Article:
Hiring

When hiring employees, negligent hiring practices can doom the process. Learn from your colleagues’ successes – and avoid their pitfalls.

Smart interview questions, well-written job descriptions, and sharp interviewing result in hiring employees that work out well, AND make you look good in the process.

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Millennial workers are less knowledgeable—and less interested—in their workplace benefits than their older colleagues are, according to a new analysis by the Employee Benefit Research Institute.
Not every hiring decision has to be based strictly on objective qualifications. Some jobs require special talents that are inherently subjective.

While the U.S. economy has enjoyed steady job growth in recent years, some cities are capturing a larger share of total job creation than others.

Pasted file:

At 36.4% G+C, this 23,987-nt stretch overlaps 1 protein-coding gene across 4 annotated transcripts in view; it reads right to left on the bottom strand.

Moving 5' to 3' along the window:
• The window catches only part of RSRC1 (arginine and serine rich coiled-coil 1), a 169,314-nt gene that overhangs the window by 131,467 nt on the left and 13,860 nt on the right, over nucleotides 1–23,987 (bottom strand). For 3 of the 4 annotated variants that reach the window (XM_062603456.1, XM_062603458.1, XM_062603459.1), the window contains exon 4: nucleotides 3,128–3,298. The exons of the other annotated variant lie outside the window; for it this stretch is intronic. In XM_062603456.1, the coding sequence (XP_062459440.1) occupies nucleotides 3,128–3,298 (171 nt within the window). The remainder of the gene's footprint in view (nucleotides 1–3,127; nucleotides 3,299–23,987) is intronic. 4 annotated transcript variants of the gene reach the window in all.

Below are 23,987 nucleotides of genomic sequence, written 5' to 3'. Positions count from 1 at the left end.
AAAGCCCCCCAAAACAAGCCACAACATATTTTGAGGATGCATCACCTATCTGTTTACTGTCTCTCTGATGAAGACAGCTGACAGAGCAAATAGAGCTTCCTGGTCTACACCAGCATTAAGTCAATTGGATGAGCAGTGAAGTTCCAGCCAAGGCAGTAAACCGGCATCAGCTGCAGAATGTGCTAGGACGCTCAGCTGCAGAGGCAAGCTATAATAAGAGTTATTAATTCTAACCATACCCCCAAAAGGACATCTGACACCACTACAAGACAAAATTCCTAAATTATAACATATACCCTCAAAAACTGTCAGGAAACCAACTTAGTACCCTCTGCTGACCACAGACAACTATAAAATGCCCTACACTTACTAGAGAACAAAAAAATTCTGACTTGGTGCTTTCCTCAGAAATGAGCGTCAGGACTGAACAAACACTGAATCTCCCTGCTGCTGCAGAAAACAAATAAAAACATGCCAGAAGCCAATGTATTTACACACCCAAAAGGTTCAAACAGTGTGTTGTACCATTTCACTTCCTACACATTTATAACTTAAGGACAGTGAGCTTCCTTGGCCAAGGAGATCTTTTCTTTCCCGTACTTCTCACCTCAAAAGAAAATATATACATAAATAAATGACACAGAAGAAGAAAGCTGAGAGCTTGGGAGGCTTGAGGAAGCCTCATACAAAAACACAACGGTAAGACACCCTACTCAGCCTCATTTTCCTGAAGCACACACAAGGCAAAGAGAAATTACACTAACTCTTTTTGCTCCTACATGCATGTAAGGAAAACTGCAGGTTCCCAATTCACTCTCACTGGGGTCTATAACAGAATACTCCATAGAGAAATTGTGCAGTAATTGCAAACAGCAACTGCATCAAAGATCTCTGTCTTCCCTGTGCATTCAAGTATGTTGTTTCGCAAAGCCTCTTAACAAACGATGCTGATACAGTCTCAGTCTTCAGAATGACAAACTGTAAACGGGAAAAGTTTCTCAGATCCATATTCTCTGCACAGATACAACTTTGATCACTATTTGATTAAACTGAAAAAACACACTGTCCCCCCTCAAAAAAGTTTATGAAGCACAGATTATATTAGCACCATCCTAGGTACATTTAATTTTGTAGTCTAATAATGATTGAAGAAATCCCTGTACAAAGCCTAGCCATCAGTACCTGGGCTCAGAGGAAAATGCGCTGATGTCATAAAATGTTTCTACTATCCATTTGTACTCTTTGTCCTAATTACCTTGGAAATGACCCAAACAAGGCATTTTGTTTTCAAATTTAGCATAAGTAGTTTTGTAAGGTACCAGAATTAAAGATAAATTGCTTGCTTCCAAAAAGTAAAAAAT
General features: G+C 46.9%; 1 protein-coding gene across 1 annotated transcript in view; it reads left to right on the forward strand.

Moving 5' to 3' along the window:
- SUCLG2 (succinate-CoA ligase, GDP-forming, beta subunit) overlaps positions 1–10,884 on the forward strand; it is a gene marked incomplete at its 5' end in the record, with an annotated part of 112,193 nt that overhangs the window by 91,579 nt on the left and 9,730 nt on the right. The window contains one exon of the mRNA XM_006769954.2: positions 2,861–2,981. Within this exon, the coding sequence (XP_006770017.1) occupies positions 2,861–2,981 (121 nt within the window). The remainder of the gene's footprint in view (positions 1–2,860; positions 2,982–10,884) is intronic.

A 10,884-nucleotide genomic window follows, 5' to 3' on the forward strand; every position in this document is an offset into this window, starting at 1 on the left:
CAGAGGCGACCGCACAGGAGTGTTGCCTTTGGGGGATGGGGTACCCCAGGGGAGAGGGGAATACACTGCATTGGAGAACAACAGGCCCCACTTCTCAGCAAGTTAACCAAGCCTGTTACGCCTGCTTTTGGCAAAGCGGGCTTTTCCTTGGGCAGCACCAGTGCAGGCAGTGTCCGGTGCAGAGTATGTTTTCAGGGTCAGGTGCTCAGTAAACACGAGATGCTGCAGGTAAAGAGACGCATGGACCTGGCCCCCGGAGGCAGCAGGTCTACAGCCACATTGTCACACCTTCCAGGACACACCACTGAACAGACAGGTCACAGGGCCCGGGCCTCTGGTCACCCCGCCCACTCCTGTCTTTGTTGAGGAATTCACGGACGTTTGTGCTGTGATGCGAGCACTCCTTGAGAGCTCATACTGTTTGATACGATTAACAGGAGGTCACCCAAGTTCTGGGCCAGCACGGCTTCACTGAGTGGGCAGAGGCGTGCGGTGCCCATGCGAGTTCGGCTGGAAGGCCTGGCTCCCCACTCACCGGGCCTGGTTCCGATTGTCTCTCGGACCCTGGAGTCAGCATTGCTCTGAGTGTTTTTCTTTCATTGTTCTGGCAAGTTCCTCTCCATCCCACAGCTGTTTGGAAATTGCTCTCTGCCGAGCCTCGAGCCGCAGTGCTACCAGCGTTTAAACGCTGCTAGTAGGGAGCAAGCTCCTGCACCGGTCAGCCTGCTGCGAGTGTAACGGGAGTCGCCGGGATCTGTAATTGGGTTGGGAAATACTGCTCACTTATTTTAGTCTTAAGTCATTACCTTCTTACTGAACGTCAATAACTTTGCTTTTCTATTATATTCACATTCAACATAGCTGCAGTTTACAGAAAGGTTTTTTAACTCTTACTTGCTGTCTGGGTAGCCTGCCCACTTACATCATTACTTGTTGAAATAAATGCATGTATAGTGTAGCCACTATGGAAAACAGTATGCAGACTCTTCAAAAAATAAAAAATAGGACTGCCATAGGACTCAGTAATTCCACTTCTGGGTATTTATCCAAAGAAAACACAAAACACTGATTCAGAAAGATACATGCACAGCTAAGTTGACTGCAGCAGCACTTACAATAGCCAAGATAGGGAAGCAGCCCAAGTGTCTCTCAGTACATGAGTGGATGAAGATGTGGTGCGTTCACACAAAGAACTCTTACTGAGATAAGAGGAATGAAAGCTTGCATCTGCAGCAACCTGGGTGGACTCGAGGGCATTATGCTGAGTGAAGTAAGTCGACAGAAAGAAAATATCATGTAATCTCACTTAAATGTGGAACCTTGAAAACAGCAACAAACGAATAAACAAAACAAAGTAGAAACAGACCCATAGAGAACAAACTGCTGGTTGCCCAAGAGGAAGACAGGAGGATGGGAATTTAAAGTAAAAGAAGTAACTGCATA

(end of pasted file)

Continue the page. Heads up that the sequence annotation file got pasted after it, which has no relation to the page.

Many companies have put an end to collecting and reviewing résumés from job candidates. Instead, they are “blind hiring” candidates, and assessing their fit by having them complete tasks and projects.
Minnesota led the 50 states on Gallup’s 2015 Job Creation Index with an average score of +38, based on workers’ reports of hiring activity at their place of employment.
The latest government statistics show that unemployment is falling as the economy recovers. It’s a trend that both helps and hurts employers.
Regardless of how you orient new employees, you should pair those workers with “buddies” on your team who can help new people find their feet. How do you know who to pair up with whom?
An impressive résumé and cover letter can help a candidate land a job interview. Bad body language and awkward mannerisms can ensure that there won’t be a second interview—or a job offer.
Are you among the companies willing to turn away from an applicant because of what they see on social media?
We all want to know we’re hiring the best candidates. That often requires running thorough background checks on applicants.
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